Russell Potter's Pyg: The Memoirs of a Learned Pig (Canongate, 2011; forthcoming in the US from Penguin) is pure delight from start to finish. Drawing on a brief "learned pig" fad which sprang up in 1780s Britain, Potter has imagined what that might have looked like from the perspective of the trained pig himself. His Toby, the "author" of the memoirs between these covers (Potter declares himself simply the editor) is a pig for the ages: move over Wilbur, this one can conjugate Latin verbs!
Embracing the idiosyncracies of 18th-century italicization and capitalization practices, set in a nice Caslon Antique type, and with a 1798 woodcut illustration of a learned pig at the start of each chapter (a nice touch), this is not only a very entertaining and enjoyable read, but also a lovely little book. Potter's scholarly apparatus (glossing Toby's Latin phrases, identifying historical characters from the text, &c.) are also welcome and make for fun reading.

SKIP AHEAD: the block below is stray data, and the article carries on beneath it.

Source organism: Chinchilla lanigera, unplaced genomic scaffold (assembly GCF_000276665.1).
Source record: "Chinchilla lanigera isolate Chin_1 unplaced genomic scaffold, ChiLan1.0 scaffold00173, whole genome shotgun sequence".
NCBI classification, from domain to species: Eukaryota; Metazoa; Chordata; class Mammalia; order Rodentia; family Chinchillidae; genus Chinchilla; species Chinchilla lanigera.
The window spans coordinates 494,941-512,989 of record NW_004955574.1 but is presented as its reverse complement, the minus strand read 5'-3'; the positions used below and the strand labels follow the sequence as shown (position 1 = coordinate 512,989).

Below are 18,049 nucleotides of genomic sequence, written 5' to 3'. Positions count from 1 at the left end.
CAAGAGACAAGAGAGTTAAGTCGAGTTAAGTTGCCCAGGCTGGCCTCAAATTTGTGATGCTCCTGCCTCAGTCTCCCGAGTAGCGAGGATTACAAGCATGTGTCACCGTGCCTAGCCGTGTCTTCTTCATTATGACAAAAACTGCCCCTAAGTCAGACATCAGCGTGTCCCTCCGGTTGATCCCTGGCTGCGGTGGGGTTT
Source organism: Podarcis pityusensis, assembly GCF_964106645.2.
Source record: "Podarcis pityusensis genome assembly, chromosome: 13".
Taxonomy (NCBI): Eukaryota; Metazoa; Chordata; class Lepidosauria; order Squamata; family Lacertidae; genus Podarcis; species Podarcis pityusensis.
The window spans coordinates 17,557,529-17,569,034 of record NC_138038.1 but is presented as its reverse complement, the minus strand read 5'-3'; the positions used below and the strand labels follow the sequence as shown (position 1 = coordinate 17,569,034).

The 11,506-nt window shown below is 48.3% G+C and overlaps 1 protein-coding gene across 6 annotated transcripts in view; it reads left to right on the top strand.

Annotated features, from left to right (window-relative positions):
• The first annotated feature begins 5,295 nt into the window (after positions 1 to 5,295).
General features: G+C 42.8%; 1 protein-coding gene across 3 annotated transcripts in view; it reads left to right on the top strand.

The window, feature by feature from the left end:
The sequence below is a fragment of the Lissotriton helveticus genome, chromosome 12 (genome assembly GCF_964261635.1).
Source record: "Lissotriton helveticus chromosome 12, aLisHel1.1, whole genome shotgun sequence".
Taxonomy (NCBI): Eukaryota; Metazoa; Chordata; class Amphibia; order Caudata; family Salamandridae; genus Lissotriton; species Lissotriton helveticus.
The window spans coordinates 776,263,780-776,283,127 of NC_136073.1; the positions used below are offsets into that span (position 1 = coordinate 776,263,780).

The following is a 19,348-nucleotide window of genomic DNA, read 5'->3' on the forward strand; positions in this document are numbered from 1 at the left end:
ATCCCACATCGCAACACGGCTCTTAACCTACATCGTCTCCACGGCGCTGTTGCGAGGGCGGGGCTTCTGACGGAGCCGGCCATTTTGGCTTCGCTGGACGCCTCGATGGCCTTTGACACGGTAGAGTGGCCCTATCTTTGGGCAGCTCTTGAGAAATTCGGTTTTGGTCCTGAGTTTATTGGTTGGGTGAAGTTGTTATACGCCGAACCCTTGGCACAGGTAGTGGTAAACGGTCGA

Added bonuses are the cameo appearances by such literary luminaries as Samuel Johnson, William Blake, Anna Seward, and Robert Burns, and Potter's (Toby's) sharp sense of 18th-century style and sensibility. Deeply funny, but also brilliantly satirical and also just a darn good story. I recommend it.